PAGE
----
Update: We talked with Lt. Jim Dobbs about the cameras, which sound pretty cool. The cameras will be mounted on four squad cars' light bars and running nonstop while the cars are on duty. They can be used to track specific license plates and for general surveillance.
Dobbs gave a few examples of how this will be useful:
* The cameras can search for stolen vehicle. If the camera hits on a stolen plate, the system pings the officer so they can recover the car.
* They can also help investigators track down subjects. For example, if someone catches a license plate in an armed robbery, investigators can review the license plate cameras to find out where the suspect was before or after a crime.
* It gives police another tool to track track sexual offenders.
* It also could help spot people who owe significant amounts of money in overdue parking tickets. If these cars are spotted, police can tow them until the fines are paid.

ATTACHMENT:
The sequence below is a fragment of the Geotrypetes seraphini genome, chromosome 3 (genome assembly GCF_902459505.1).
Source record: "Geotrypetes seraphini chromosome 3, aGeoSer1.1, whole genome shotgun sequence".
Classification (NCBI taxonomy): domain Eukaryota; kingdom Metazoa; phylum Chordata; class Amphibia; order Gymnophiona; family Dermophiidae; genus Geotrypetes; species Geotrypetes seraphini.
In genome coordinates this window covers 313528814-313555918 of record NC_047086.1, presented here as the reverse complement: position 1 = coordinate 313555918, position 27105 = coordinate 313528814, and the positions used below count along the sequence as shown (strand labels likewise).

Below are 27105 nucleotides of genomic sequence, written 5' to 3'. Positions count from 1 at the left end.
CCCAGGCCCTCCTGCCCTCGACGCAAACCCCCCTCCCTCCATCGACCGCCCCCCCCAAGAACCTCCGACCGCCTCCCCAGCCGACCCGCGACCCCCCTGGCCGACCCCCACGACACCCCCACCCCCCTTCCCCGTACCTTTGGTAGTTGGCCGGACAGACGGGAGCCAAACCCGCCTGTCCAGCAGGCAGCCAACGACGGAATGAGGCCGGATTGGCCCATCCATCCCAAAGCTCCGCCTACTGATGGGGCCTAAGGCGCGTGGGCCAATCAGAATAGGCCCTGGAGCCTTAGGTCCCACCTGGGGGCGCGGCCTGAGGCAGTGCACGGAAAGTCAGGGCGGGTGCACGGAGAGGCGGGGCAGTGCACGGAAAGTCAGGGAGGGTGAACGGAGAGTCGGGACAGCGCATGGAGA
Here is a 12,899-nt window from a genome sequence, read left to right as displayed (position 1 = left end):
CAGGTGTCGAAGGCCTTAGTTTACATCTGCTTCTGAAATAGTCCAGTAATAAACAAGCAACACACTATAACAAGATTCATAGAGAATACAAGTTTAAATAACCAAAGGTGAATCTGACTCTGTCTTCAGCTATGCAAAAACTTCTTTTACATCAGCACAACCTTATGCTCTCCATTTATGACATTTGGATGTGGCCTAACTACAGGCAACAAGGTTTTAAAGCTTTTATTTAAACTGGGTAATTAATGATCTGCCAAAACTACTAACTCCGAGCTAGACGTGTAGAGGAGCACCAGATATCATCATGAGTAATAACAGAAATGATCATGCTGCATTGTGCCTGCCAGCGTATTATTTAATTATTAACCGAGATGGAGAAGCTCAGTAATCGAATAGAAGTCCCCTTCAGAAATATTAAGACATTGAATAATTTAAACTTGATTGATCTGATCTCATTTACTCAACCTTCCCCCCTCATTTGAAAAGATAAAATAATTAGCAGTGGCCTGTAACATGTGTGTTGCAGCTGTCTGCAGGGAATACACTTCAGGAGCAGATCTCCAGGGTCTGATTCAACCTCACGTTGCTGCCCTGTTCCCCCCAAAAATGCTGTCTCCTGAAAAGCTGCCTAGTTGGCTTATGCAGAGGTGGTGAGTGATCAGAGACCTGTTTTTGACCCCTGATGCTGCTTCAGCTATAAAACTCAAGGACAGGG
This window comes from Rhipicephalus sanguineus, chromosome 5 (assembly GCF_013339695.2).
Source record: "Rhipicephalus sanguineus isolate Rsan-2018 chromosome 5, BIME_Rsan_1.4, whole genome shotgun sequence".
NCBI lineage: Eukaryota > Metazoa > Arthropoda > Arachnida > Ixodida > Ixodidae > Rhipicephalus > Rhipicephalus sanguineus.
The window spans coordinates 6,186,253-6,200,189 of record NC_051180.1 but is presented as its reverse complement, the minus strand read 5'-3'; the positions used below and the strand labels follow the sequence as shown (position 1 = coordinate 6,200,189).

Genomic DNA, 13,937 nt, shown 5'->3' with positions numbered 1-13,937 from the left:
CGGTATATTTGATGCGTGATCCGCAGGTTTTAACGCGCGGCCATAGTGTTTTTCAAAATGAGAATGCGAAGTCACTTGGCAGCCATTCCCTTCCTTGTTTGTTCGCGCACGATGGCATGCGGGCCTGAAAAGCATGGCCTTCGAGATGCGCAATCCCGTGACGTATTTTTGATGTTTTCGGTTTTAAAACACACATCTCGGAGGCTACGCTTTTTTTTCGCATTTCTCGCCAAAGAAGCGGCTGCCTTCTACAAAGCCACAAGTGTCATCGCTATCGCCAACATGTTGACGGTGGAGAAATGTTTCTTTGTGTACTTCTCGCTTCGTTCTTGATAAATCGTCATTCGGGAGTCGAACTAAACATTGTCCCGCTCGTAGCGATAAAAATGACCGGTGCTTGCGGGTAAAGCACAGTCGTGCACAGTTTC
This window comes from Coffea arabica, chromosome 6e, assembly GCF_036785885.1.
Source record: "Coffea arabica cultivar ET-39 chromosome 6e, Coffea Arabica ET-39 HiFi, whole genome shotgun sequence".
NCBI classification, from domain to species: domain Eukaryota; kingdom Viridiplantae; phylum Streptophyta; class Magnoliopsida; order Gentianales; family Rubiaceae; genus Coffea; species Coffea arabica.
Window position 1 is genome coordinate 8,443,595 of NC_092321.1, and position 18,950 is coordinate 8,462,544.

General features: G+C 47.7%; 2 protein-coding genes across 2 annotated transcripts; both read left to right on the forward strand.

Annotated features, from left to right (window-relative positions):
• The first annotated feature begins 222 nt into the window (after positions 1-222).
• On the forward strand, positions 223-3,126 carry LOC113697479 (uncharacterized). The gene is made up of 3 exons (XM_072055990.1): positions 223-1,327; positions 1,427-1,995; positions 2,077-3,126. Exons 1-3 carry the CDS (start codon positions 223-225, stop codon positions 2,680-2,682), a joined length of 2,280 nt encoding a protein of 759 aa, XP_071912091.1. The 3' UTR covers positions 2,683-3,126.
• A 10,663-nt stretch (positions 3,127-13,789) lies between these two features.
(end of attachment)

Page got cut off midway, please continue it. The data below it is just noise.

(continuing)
If you're on the right side of the law, that can be a good thing. If not ... well, tell it to the judge!
Yesterday -- according to a release from Sen. Herb Kohl, D-WI -- the U.S. Senate approved Kohl's request for $850,000 for crime prevention projects in Southeastern Wisconsin. Most of the money went to Milwaukee, but Racine could scoop up $100,000 for four license plate recognition cameras.
Here's what the release said about them:
This project will provide the City of Racine with four Automatic License Plate Recognition cameras on police patrol cars. The system will capture digital images of virtually every license plate within view of the patrol car, either moving or stationary.No word on how effective the city's existing crime-fighting cameras have been...
The license plates are then instantaneously compared to a variety of databases. The officer operating the system is immediately notified of any irregularities and may then take appropriate actions.
These cameras will reduce the amount of time officers spend investigating crimes so they can spend more time patrolling Racine streets and neighborhoods. In addition to benefiting the City of Racine, the Racine Police Department regularly participates in multi-jurisdictional law and traffic enforcement projects, so those jurisdictions will benefit from the use of this equipment as well.
The money is in the Senate version of the 2010 Commerce, Justice, Science and Related Agencies Appropriations bill, which will now go before the House-Senate conference committee